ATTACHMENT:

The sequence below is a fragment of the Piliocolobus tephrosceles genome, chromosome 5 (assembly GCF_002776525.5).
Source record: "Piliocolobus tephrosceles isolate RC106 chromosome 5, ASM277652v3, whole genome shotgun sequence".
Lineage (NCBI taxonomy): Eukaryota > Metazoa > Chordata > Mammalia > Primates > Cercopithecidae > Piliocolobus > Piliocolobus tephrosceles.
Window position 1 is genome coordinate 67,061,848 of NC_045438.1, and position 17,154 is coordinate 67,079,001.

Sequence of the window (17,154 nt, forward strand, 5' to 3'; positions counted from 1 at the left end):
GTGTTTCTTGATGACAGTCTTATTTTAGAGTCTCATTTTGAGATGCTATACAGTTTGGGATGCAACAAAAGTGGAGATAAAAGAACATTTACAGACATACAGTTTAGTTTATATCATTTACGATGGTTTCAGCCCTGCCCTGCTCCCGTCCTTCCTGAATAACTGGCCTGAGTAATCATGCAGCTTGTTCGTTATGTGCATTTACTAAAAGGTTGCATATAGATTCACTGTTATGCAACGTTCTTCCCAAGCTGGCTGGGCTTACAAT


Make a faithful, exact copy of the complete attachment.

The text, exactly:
The sequence below is a fragment of the Piliocolobus tephrosceles genome, chromosome 5 (assembly GCF_002776525.5).
Source record: "Piliocolobus tephrosceles isolate RC106 chromosome 5, ASM277652v3, whole genome shotgun sequence".
Lineage (NCBI taxonomy): Eukaryota > Metazoa > Chordata > Mammalia > Primates > Cercopithecidae > Piliocolobus > Piliocolobus tephrosceles.
Window position 1 is genome coordinate 67,061,848 of NC_045438.1, and position 17,154 is coordinate 67,079,001.

Sequence of the window (17,154 nt, forward strand, 5' to 3'; positions counted from 1 at the left end):
GTGTTTCTTGATGACAGTCTTATTTTAGAGTCTCATTTTGAGATGCTATACAGTTTGGGATGCAACAAAAGTGGAGATAAAAGAACATTTACAGACATACAGTTTAGTTTATATCATTTACGATGGTTTCAGCCCTGCCCTGCTCCCGTCCTTCCTGAATAACTGGCCTGAGTAATCATGCAGCTTGTTCGTTATGTGCATTTACTAAAAGGTTGCATATAGATTCACTGTTATGCAACGTTCTTCCCAAGCTGGCTGGGCTTACAAT